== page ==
When Bill persists in his inquiries, Ziegler loses his temper and resorts to intimidation and threats. He reminds him of their respective ranks as master and man: “You’ve been way out of your depth for the last twenty-four hours,” he growls. Of his fellow revelers at Somerton, he says, “Who do you think those people were? Those were not ordinary people there. If I told you their names–I’m not going to tell you their names, but if I did, you might not sleep so well.” In other words, they’re “all the best people,” the sorts of supremely wealthy and powerful men who can buy and sell “ordinary” men like Bill and Nick Nightingale, and fuck or kill women like Mandy and Domino. The “you might not sleep so well” is also a veiled warning, and it isn’t Ziegler’s last. His final word of advice–“Life goes on. It always does… until it doesn’t. But you know that, don’t you, Bill?”–proffered with an avuncular, unpleasantly proprietary rub of the shoulders, sounds like a reassurance but masks a threat. (We immediately cut from this to a less friendly warning, the mask placed on Bill’s pillow.) Bill’s expression, in the foreground, is by now so tight and working with suppressed and conflicting feelings that it’s hard to read, but one of those feelings is clearly fear for his life–he looks as though he might burst into tears or hysterical laughter, and when Victor claps those patronizing hands on his shoulders, he flinches. In the end, he chooses to accept Victor’s explanation not because there’s any evidence to confirm it, but because it’s a convenient excuse to back down from the dangers of further investigation. He finally understands that he, too, no less than a hooker or a hired piano player, is expendable.’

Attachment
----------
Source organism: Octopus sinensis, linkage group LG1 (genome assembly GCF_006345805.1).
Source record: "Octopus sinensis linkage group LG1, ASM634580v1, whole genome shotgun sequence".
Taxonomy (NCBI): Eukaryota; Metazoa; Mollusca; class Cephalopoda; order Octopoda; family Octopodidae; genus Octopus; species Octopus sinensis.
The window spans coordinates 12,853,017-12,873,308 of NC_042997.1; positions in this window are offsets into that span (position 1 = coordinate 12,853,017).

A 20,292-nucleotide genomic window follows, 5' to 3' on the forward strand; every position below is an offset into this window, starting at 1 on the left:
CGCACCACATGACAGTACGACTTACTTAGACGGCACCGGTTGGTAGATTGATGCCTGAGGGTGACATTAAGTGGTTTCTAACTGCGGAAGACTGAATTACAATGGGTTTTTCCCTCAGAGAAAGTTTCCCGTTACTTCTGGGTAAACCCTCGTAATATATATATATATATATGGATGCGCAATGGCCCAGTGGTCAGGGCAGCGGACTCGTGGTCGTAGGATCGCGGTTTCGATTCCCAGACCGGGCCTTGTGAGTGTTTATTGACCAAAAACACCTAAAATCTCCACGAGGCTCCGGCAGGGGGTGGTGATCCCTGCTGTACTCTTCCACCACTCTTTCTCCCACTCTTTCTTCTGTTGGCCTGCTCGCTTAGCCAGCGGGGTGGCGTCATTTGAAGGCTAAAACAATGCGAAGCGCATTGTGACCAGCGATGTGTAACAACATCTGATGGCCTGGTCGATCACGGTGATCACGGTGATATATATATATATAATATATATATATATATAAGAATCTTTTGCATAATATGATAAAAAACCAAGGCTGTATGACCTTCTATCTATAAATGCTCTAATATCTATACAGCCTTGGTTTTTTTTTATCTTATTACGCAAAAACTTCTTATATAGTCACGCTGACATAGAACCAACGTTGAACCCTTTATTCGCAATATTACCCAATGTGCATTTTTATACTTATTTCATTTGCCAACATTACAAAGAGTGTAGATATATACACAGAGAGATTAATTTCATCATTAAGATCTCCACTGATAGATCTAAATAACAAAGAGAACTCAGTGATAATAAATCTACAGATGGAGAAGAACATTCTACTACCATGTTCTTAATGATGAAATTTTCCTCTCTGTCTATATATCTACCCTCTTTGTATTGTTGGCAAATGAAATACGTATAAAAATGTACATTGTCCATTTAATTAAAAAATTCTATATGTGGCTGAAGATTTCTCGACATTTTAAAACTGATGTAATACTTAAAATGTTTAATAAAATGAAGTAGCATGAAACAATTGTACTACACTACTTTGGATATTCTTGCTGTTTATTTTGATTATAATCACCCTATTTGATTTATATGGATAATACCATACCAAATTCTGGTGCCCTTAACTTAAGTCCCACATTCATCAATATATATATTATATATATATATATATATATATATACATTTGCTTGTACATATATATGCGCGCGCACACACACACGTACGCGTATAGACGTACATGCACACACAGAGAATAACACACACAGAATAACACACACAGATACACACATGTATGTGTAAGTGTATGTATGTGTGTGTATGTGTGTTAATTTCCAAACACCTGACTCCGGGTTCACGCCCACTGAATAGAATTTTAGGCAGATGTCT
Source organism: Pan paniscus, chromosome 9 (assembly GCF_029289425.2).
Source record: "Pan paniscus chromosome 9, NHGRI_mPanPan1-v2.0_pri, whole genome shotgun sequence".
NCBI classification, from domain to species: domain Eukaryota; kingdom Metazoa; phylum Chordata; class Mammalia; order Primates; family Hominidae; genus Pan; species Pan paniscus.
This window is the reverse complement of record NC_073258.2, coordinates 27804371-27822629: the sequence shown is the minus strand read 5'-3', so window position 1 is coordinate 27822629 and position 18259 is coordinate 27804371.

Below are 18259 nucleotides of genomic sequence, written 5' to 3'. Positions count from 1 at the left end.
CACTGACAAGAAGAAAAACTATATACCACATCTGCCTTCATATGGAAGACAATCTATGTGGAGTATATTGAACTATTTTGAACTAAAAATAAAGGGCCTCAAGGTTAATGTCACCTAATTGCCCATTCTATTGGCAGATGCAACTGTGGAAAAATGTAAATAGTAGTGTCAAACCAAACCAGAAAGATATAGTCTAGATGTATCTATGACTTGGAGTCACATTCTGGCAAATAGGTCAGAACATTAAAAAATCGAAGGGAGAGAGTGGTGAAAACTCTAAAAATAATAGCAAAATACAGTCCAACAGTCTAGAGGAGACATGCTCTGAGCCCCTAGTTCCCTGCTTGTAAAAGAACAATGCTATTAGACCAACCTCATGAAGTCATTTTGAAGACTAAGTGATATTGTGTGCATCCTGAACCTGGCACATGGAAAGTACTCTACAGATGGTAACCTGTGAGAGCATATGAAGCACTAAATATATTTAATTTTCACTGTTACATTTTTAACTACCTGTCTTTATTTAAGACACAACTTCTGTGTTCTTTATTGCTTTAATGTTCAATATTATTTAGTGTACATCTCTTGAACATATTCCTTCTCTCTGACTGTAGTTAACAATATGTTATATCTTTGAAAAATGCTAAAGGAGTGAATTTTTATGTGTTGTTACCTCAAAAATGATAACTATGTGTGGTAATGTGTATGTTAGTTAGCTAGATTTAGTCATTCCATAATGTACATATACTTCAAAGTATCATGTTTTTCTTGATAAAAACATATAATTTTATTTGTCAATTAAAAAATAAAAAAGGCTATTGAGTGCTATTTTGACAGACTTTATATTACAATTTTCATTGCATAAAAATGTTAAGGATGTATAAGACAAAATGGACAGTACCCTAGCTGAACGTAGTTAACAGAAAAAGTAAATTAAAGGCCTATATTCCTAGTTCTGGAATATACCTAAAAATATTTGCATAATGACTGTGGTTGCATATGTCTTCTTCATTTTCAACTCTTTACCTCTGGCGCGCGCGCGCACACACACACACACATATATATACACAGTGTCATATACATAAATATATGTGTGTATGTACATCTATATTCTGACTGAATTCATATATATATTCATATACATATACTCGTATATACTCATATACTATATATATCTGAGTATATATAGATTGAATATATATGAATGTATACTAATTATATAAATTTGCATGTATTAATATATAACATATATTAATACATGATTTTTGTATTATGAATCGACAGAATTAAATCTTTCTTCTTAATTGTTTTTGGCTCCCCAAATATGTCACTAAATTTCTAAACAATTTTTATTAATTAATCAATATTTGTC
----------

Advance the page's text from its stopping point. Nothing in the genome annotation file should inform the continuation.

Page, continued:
To say that the pool room scene is doubled by the Somerton orgy is not to say that one is the ‘truth’ of the other. Or, rather, it is to say that they are BOTH the hidden truth of each other. Eyes Wide Shut is very clear-eyed about the way in which power always contains two aspects, simultaneously: excessive mystagogic staging and banal normalization are two sides of the same coin. In other words, in retaining Kreider’s social-economic reading, we should not abandon the sublimely ridiculous hyperfictions of the Monarch conspiracists.
Zeigler’s different gambits in relation to the Somerton episode might appear to devolve into ad hoc reactive defence strategies, but in reality the whole episode – from his offering Bill the cases of scotch to his threatening of him – is part of an overall strategy of disabling opposition and producing impotent confusion: the production of what Arizona Wilder is absolutely correct in identifying as double-binds.
Gregory Bateson, Deleuze-Guattari and Burroughs have all analysed the role of the double bind – the issuing simultaneous contradictory but complementary commands – in systems of control. Zeigler’s implicit and explicit communications with Bill is full of such double binds: